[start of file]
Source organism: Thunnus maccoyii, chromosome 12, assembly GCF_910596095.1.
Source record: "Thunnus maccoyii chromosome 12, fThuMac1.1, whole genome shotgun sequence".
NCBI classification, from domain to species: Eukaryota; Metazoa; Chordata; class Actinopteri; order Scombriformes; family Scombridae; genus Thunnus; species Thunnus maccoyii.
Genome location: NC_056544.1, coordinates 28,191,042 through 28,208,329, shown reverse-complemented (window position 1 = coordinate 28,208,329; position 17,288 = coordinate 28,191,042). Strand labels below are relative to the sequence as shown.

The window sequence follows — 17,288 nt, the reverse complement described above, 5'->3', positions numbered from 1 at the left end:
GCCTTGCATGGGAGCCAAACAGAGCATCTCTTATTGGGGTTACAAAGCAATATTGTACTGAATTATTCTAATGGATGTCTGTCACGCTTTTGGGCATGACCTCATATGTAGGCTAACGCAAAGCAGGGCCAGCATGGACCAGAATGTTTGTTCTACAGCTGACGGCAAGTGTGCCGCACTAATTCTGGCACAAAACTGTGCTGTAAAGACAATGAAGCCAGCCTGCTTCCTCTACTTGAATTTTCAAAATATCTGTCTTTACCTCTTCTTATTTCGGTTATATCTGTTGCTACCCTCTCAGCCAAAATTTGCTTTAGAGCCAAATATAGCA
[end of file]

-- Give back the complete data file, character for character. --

Source organism: Thunnus maccoyii, chromosome 12, assembly GCF_910596095.1.
Source record: "Thunnus maccoyii chromosome 12, fThuMac1.1, whole genome shotgun sequence".
NCBI classification, from domain to species: Eukaryota; Metazoa; Chordata; class Actinopteri; order Scombriformes; family Scombridae; genus Thunnus; species Thunnus maccoyii.
Genome location: NC_056544.1, coordinates 28,191,042 through 28,208,329, shown reverse-complemented (window position 1 = coordinate 28,208,329; position 17,288 = coordinate 28,191,042). Strand labels below are relative to the sequence as shown.

The window sequence follows — 17,288 nt, the reverse complement described above, 5'->3', positions numbered from 1 at the left end:
GCCTTGCATGGGAGCCAAACAGAGCATCTCTTATTGGGGTTACAAAGCAATATTGTACTGAATTATTCTAATGGATGTCTGTCACGCTTTTGGGCATGACCTCATATGTAGGCTAACGCAAAGCAGGGCCAGCATGGACCAGAATGTTTGTTCTACAGCTGACGGCAAGTGTGCCGCACTAATTCTGGCACAAAACTGTGCTGTAAAGACAATGAAGCCAGCCTGCTTCCTCTACTTGAATTTTCAAAATATCTGTCTTTACCTCTTCTTATTTCGGTTATATCTGTTGCTACCCTCTCAGCCAAAATTTGCTTTAGAGCCAAATATAGCA